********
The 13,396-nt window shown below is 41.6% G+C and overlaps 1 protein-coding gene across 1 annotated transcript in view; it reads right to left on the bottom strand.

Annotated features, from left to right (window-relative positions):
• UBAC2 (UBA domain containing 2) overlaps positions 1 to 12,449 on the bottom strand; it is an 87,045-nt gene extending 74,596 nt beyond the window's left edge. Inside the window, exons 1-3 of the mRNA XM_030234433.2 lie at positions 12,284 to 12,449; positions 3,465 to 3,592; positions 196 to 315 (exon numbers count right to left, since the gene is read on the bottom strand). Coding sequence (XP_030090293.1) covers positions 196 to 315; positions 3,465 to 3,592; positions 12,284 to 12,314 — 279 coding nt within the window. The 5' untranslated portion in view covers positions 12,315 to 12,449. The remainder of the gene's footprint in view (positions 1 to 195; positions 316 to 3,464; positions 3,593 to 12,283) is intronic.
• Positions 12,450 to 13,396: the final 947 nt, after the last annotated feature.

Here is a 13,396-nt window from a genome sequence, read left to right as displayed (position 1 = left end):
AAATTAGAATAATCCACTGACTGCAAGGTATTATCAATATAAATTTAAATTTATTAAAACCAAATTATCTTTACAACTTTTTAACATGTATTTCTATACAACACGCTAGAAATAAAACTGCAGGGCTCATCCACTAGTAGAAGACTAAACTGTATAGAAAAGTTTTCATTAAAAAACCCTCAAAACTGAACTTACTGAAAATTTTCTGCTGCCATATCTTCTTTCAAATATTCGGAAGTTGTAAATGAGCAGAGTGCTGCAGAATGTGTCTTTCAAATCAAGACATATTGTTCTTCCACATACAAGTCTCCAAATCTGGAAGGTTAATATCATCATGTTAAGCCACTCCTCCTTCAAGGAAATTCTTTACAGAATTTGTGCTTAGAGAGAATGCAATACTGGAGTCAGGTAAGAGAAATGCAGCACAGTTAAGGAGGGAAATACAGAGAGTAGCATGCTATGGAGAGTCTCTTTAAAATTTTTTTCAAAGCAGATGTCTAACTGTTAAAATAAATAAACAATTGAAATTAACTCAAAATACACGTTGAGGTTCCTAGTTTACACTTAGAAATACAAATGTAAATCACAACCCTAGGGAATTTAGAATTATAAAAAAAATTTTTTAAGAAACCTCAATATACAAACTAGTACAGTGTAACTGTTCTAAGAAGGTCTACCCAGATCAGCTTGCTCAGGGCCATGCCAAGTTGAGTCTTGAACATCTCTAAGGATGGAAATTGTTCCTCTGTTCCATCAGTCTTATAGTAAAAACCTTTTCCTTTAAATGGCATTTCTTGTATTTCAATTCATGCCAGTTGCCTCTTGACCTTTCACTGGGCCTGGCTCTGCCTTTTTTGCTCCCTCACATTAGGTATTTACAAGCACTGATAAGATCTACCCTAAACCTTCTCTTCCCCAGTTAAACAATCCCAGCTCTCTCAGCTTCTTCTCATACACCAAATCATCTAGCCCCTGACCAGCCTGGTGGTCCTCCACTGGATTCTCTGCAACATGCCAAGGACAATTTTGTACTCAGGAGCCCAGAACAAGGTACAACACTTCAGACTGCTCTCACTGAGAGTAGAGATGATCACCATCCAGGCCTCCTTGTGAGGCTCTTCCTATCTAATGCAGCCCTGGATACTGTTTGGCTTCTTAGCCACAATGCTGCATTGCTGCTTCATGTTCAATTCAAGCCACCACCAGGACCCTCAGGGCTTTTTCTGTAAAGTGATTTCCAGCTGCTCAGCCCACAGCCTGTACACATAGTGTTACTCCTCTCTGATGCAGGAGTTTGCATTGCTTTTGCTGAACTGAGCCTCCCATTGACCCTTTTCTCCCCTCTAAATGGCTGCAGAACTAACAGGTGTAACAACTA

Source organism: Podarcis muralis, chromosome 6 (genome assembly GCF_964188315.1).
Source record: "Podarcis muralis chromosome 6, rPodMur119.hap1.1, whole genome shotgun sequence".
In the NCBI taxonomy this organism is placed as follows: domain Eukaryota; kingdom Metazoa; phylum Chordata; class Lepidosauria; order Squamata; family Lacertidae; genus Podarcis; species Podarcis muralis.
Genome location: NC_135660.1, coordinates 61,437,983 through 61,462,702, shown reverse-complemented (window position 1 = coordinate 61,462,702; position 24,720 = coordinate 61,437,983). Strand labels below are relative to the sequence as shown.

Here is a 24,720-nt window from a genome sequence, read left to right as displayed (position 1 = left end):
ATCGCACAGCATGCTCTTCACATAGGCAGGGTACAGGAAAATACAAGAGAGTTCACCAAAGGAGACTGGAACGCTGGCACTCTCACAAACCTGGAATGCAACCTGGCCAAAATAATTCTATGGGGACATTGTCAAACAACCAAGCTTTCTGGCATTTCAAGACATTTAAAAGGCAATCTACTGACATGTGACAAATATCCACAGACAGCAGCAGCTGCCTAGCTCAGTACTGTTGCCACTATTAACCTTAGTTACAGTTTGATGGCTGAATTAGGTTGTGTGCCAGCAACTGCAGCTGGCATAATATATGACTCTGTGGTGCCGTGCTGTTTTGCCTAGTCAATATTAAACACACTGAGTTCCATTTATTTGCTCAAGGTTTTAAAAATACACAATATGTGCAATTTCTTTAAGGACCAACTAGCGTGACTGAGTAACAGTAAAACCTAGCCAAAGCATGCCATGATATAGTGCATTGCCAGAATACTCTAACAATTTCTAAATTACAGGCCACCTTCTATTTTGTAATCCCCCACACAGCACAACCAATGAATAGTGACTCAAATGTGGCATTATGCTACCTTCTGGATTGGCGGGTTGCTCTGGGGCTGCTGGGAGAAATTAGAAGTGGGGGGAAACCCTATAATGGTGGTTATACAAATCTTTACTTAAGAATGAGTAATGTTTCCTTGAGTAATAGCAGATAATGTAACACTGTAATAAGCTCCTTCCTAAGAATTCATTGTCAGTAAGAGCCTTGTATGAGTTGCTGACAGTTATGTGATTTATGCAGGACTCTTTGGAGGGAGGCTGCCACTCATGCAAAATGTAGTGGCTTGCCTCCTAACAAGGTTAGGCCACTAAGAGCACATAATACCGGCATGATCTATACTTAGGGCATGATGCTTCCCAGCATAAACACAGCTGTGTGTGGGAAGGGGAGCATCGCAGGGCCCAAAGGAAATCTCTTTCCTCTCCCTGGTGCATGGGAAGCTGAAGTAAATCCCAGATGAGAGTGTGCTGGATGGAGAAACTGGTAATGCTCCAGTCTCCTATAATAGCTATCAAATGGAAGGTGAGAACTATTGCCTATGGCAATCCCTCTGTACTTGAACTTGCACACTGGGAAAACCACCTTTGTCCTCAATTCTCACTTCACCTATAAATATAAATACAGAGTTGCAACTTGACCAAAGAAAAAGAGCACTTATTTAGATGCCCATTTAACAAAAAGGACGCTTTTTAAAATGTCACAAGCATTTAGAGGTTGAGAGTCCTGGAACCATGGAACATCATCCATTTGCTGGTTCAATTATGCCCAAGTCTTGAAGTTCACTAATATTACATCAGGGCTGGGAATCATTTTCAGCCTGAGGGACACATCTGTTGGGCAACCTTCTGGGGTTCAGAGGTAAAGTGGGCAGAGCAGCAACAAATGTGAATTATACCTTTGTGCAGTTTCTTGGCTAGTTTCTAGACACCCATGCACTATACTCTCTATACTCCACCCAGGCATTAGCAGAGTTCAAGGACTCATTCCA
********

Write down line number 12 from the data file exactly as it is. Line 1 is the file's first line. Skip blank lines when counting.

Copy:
ATCGCACAGCATGCTCTTCACATAGGCAGGGTACAGGAAAATACAAGAGAGTTCACCAAAGGAGACTGGAACGCTGGCACTCTCACAAACCTGGAATGCAACCTGGCCAAAATAATTCTATGGGGACATTGTCAAACAACCAAGCTTTCTGGCATTTCAAGACATTTAAAAGGCAATCTACTGACATGTGACAAATATCCACAGACAGCAGCAGCTGCCTAGCTCAGTACTGTTGCCACTATTAACCTTAGTTACAGTTTGATGGCTGAATTAGGTTGTGTGCCAGCAACTGCAGCTGGCATAATATATGACTCTGTGGTGCCGTGCTGTTTTGCCTAGTCAATATTAAACACACTGAGTTCCATTTATTTGCTCAAGGTTTTAAAAATACACAATATGTGCAATTTCTTTAAGGACCAACTAGCGTGACTGAGTAACAGTAAAACCTAGCCAAAGCATGCCATGATATAGTGCATTGCCAGAATACTCTAACAATTTCTAAATTACAGGCCACCTTCTATTTTGTAATCCCCCACACAGCACAACCAATGAATAGTGACTCAAATGTGGCATTATGCTACCTTCTGGATTGGCGGGTTGCTCTGGGGCTGCTGGGAGAAATTAGAAGTGGGGGGAAACCCTATAATGGTGGTTATACAAATCTTTACTTAAGAATGAGTAATGTTTCCTTGAGTAATAGCAGATAATGTAACACTGTAATAAGCTCCTTCCTAAGAATTCATTGTCAGTAAGAGCCTTGTATGAGTTGCTGACAGTTATGTGATTTATGCAGGACTCTTTGGAGGGAGGCTGCCACTCATGCAAAATGTAGTGGCTTGCCTCCTAACAAGGTTAGGCCACTAAGAGCACATAATACCGGCATGATCTATACTTAGGGCATGATGCTTCCCAGCATAAACACAGCTGTGTGTGGGAAGGGGAGCATCGCAGGGCCCAAAGGAAATCTCTTTCCTCTCCCTGGTGCATGGGAAGCTGAAGTAAATCCCAGATGAGAGTGTGCTGGATGGAGAAACTGGTAATGCTCCAGTCTCCTATAATAGCTATCAAATGGAAGGTGAGAACTATTGCCTATGGCAATCCCTCTGTACTTGAACTTGCACACTGGGAAAACCACCTTTGTCCTCAATTCTCACTTCACCTATAAATATAAATACAGAGTTGCAACTTGACCAAAGAAAAAGAGCACTTATTTAGATGCCCATTTAACAAAAAGGACGCTTTTTAAAATGTCACAAGCATTTAGAGGTTGAGAGTCCTGGAACCATGGAACATCATCCATTTGCTGGTTCAATTATGCCCAAGTCTTGAAGTTCACTAATATTACATCAGGGCTGGGAATCATTTTCAGCCTGAGGGACACATCTGTTGGGCAACCTTCTGGGGTTCAGAGGTAAAGTGGGCAGAGCAGCAACAAATGTGAATTATACCTTTGTGCAGTTTCTTGGCTAGTTTCTAGACACCCATGCACTATACTCTCTATACTCCACCCAGGCATTAGCAGAGTTCAAGGACTCATTCCA